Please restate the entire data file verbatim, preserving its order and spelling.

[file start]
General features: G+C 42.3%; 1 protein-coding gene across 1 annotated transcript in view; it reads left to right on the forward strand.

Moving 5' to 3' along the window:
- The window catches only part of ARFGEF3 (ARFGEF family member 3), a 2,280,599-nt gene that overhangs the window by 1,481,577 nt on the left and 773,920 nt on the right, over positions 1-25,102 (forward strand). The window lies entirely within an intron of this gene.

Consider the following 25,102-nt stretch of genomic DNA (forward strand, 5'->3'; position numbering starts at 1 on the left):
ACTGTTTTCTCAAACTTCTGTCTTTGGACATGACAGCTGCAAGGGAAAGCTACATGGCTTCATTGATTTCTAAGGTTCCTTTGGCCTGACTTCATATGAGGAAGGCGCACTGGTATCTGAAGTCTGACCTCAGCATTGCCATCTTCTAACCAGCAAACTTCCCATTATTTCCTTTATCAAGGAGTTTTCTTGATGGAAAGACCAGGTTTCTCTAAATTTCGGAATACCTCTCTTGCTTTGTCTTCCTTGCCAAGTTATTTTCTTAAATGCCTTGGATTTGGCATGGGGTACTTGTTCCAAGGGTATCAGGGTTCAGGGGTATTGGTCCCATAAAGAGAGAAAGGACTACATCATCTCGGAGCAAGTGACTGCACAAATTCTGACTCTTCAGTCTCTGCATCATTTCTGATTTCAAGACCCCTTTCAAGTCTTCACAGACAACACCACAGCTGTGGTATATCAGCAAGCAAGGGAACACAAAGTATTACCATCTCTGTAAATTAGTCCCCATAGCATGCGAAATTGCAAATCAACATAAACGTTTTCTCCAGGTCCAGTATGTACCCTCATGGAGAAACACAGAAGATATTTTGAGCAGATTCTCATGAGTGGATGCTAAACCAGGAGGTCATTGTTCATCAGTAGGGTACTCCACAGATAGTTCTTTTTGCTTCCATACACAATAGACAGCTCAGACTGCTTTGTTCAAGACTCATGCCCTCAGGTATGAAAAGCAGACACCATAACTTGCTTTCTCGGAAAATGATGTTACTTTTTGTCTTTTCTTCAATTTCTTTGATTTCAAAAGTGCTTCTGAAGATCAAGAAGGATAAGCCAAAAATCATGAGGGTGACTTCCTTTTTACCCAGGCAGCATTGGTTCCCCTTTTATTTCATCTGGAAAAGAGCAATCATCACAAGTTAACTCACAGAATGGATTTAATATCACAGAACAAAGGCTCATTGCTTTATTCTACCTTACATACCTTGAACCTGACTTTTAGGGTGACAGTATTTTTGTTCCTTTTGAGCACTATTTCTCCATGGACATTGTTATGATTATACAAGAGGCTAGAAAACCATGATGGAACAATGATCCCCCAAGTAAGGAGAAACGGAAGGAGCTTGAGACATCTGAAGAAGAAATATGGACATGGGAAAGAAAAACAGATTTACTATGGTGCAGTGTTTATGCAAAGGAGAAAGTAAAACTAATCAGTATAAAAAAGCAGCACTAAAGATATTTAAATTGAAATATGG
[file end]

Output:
General features: G+C 42.3%; 1 protein-coding gene across 1 annotated transcript in view; it reads left to right on the forward strand.

Moving 5' to 3' along the window:
- The window catches only part of ARFGEF3 (ARFGEF family member 3), a 2,280,599-nt gene that overhangs the window by 1,481,577 nt on the left and 773,920 nt on the right, over positions 1-25,102 (forward strand). The window lies entirely within an intron of this gene.

Consider the following 25,102-nt stretch of genomic DNA (forward strand, 5'->3'; position numbering starts at 1 on the left):
ACTGTTTTCTCAAACTTCTGTCTTTGGACATGACAGCTGCAAGGGAAAGCTACATGGCTTCATTGATTTCTAAGGTTCCTTTGGCCTGACTTCATATGAGGAAGGCGCACTGGTATCTGAAGTCTGACCTCAGCATTGCCATCTTCTAACCAGCAAACTTCCCATTATTTCCTTTATCAAGGAGTTTTCTTGATGGAAAGACCAGGTTTCTCTAAATTTCGGAATACCTCTCTTGCTTTGTCTTCCTTGCCAAGTTATTTTCTTAAATGCCTTGGATTTGGCATGGGGTACTTGTTCCAAGGGTATCAGGGTTCAGGGGTATTGGTCCCATAAAGAGAGAAAGGACTACATCATCTCGGAGCAAGTGACTGCACAAATTCTGACTCTTCAGTCTCTGCATCATTTCTGATTTCAAGACCCCTTTCAAGTCTTCACAGACAACACCACAGCTGTGGTATATCAGCAAGCAAGGGAACACAAAGTATTACCATCTCTGTAAATTAGTCCCCATAGCATGCGAAATTGCAAATCAACATAAACGTTTTCTCCAGGTCCAGTATGTACCCTCATGGAGAAACACAGAAGATATTTTGAGCAGATTCTCATGAGTGGATGCTAAACCAGGAGGTCATTGTTCATCAGTAGGGTACTCCACAGATAGTTCTTTTTGCTTCCATACACAATAGACAGCTCAGACTGCTTTGTTCAAGACTCATGCCCTCAGGTATGAAAAGCAGACACCATAACTTGCTTTCTCGGAAAATGATGTTACTTTTTGTCTTTTCTTCAATTTCTTTGATTTCAAAAGTGCTTCTGAAGATCAAGAAGGATAAGCCAAAAATCATGAGGGTGACTTCCTTTTTACCCAGGCAGCATTGGTTCCCCTTTTATTTCATCTGGAAAAGAGCAATCATCACAAGTTAACTCACAGAATGGATTTAATATCACAGAACAAAGGCTCATTGCTTTATTCTACCTTACATACCTTGAACCTGACTTTTAGGGTGACAGTATTTTTGTTCCTTTTGAGCACTATTTCTCCATGGACATTGTTATGATTATACAAGAGGCTAGAAAACCATGATGGAACAATGATCCCCCAAGTAAGGAGAAACGGAAGGAGCTTGAGACATCTGAAGAAGAAATATGGACATGGGAAAGAAAAACAGATTTACTATGGTGCAGTGTTTATGCAAAGGAGAAAGTAAAACTAATCAGTATAAAAAAGCAGCACTAAAGATATTTAAATTGAAATATGG